They leased the property in the High Street for ten years, with John dividing his time between spending two days a week in Holbeach and the rest in Bourne. By now, business was growing considerably in Bourne.
John retired from the business at the age of 65. He was joined by his elder son, Roger, in 1964 after Roger had completed two years’ training with Norvic and Clarks.
As Bourne expanded, so did North Shoes. In the Sixties Bourne’s population grew from a steady 5,000 to around 12,000 – and North Shoes needed to grow with it.
By 1975 18 North Street had ceased to be the family home as the shop gradually took over the building. It had begun life in 1876 as a six-bedroom property and had been the home for all five generations of the shoe dynasty.
The need for more stock room meant that the upstairs flat, developed in 1969, had to give way to storage as North Shoes increased their stock to keep up with customer demand.
Roger worked alongside his father until John retired in 1986. Display was Roger’s forte and he masterminded a modernisation of the shop, increasing the floor space yet again in the mid-Seventies and seeing off the threat of national retailers by offering a specialist, personal, service that allowed customers to get the correct footwear from a wider choice of manufacturers than other high street businesses could offer.
In 1975 Roger and wife Michelle moved out of the upstairs flat – which had also been home for children James and Catherine – as the shop was extended downstairs and upstairs was taken over by stock.
Roger gradually took over the reins of the business in the early Seventies and Michelle took on the book-keeping responsibilities from John.
By now Roger and Michelle were visiting shoe trade events across Europe to keep abreast of fashions as North Shoes’ customer catchment area grew to take in Stamford, Peterborough and Sleaford and surrounding villages.
More expansion followed in 1989 to meet demand. North Shoes was given a new shop front as the business took over the whole of the building’s ground floor frontage. The new look was continued with the re-design of the displays inside as the changing face of the business mirrored the development of the neighbouring Burghley Centre.
The changes at 18 North Street, coupled with increased advertising and marketing activities, saw the business move up to a whole new level. Roger and Michelle were now employing four part-time members of staff.
Until Roger’s son, James, joined the business in 2006 there was a very real danger that Roger’s retirement would mark the end of an era.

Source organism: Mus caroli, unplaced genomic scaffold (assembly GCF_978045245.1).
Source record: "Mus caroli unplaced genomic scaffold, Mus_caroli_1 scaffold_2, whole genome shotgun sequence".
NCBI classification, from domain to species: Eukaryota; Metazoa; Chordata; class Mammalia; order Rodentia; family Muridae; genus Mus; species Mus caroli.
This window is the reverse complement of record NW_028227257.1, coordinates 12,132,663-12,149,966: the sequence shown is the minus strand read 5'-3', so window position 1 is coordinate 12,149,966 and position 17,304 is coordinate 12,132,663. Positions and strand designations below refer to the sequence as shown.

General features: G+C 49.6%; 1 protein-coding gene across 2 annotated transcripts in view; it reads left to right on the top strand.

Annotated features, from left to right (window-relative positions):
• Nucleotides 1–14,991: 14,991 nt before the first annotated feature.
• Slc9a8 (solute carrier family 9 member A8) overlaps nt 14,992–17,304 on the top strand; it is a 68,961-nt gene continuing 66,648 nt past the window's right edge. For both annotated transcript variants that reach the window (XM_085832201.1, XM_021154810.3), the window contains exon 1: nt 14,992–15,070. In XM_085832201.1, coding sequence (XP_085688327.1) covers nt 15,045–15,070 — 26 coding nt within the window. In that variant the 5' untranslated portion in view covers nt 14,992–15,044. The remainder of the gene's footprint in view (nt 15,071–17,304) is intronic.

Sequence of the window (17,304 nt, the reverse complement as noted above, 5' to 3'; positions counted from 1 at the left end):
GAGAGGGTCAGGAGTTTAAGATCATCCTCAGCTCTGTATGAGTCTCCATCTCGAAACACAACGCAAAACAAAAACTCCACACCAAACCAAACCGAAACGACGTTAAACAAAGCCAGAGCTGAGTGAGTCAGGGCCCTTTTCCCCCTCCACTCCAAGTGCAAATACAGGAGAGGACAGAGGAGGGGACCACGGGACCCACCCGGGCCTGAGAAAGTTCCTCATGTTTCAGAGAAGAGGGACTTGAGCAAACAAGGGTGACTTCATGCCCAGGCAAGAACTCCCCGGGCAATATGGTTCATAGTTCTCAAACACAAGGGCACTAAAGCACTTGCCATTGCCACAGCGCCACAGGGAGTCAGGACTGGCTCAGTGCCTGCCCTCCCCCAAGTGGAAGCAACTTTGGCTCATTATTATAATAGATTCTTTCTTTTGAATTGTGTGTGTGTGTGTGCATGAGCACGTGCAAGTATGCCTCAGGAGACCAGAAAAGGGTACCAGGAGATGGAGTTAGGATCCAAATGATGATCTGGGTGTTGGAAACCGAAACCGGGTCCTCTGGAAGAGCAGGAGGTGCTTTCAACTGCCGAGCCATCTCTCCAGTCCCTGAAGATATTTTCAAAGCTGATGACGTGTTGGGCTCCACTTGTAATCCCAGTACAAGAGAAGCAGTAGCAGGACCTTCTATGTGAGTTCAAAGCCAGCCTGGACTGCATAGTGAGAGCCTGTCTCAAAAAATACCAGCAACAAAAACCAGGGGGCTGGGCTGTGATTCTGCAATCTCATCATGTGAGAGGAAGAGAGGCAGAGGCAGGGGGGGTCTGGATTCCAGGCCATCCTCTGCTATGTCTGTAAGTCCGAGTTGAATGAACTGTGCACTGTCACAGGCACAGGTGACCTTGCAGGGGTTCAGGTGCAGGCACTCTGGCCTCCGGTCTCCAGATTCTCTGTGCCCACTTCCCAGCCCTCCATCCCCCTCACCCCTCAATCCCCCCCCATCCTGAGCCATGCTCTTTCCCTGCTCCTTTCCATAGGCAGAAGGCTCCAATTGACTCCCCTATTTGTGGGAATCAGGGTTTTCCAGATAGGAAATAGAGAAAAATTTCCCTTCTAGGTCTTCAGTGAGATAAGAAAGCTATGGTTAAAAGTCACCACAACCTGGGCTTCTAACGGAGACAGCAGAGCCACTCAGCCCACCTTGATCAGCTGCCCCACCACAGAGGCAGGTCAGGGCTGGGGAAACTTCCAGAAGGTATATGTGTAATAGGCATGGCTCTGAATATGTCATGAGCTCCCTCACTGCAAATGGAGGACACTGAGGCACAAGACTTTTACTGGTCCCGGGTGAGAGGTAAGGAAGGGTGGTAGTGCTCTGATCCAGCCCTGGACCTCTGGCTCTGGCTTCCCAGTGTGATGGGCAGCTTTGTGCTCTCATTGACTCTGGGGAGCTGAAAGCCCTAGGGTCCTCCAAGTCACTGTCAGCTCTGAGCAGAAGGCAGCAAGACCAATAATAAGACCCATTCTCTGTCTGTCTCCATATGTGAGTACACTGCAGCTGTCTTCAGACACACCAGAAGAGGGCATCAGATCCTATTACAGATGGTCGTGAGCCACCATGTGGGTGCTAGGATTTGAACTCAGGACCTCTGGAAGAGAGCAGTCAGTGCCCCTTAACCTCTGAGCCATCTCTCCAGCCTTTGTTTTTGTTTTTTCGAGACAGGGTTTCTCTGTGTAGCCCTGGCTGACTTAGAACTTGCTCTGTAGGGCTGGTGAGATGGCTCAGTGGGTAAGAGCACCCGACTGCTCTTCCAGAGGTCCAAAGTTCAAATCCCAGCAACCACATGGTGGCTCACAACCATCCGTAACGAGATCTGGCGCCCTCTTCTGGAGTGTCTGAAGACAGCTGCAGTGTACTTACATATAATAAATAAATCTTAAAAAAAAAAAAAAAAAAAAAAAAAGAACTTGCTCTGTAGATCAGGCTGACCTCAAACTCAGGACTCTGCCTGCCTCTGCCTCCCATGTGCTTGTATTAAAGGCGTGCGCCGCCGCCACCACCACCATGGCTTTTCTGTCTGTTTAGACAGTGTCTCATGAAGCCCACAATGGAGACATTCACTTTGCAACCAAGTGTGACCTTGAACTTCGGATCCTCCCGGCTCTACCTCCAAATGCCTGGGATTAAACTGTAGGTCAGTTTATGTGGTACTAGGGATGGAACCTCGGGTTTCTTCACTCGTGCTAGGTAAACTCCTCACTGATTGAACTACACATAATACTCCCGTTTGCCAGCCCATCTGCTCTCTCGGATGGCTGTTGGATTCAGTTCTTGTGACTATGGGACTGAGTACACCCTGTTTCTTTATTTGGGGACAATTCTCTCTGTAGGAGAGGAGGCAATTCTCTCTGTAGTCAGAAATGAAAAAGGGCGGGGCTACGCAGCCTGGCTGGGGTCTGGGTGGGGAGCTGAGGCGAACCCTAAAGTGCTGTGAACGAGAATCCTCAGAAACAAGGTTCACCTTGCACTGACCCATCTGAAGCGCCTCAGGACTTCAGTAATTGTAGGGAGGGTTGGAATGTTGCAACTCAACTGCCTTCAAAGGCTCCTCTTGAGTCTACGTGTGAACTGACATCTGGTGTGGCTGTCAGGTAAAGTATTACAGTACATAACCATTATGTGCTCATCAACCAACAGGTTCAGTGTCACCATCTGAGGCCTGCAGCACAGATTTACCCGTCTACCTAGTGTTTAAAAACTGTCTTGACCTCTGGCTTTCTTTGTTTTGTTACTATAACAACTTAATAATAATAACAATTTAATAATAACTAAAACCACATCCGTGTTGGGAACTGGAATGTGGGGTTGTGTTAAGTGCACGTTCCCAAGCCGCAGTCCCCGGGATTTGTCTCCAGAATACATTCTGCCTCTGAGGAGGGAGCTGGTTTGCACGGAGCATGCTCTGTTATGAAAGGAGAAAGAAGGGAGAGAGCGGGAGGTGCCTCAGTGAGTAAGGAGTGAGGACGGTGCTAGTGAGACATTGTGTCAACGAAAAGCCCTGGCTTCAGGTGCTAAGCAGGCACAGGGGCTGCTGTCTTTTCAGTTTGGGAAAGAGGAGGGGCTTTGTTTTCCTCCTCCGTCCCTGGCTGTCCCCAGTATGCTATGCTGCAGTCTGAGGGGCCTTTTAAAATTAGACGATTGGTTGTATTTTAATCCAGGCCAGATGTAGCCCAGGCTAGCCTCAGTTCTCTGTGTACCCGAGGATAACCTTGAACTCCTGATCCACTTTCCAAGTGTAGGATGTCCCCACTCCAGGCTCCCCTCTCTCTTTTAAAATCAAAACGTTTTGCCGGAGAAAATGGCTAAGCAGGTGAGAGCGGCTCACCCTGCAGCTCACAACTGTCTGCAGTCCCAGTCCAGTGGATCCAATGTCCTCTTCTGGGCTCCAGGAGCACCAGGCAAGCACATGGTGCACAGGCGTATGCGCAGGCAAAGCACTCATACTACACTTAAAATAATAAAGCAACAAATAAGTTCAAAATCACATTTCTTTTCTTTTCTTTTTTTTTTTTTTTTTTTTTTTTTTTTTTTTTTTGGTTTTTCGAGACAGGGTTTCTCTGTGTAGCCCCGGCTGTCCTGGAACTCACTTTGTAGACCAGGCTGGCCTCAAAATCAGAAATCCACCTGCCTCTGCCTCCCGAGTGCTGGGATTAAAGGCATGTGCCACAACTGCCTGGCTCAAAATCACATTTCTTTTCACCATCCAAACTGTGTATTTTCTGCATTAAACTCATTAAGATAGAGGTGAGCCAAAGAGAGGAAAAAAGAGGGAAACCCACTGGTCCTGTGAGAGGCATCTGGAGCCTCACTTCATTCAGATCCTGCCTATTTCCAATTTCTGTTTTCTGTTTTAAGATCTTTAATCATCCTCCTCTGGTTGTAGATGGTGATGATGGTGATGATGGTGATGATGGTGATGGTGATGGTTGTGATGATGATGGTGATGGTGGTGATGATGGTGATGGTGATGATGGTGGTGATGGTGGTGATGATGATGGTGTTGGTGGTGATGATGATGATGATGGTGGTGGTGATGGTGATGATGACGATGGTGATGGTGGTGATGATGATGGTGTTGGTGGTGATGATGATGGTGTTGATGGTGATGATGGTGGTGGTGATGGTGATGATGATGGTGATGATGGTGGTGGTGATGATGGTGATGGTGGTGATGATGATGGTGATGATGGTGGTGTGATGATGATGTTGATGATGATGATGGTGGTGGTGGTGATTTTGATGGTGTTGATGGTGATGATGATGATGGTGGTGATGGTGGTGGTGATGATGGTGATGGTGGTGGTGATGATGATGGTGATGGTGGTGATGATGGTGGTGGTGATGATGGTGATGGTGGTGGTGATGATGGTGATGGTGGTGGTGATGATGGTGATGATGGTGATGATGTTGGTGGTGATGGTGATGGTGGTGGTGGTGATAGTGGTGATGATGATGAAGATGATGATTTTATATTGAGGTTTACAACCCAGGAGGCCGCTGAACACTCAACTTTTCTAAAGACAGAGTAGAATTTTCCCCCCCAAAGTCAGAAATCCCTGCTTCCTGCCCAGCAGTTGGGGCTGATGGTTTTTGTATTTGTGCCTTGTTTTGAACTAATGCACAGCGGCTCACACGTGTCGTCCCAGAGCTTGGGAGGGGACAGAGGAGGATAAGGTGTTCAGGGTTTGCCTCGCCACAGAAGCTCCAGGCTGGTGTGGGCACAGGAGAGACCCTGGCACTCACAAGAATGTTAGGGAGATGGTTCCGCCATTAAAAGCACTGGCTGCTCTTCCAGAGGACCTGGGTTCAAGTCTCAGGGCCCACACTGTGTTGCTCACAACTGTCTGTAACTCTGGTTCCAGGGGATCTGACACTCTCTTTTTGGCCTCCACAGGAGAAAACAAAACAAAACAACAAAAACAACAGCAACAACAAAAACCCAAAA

But in 2008 he handed over the reins to the fifth generation of Norths – something only two shoe businesses in the whole of the UK can better.
James is maintaining the North instinct for growth – moving into Peterborough in March 2009 with the opening of Footprints in Westgate.
The move saw the company re open an established shoe retailers in the city, employing a manageress and four part time members of staff.
Three months later James took on the world – launching North Shoes’ website www.northshoes.co.uk
The company’s website effectively its third ‘shop’ – went live in June 2009 and the business now literally began to boast customers all over the globe.
But James didn't stop there, opening a new store in Stamford in July 2011 and moving some staff from the other two stores. This ensured the North's high standards were upheld and new staff were employed to continue growth.
2015 sees the upgrading of the successful website with a new modern look and dedicated on-line team and the opening of a fourth store in the beautiful city of Cambridge. North's Cambridge will be the only 'sit & fit' shoe store in the city, with dedicated, highly trained staff measuring feet & using their extensive product knowledge to find the correct fitting style in the type of shoes customers require.
2017 North Shoes acquired R.C Cotton & Sons, a family run store since 1870. We strive to keep up with the traditional quality fitting service in the quaint English town of Oundle.
2018 North Shoes has a long standing relationship with Loake and are proud to open the first Loake Factory Outlet in Lincoln. The shop is the first of it's kind. The high street presence gives the customer something the internet cannot offer, where they can by fitted by qualified staff using their extensive knowledge.
What William North began from Haconby and took into Bourne in 1876 now reaches out across the world.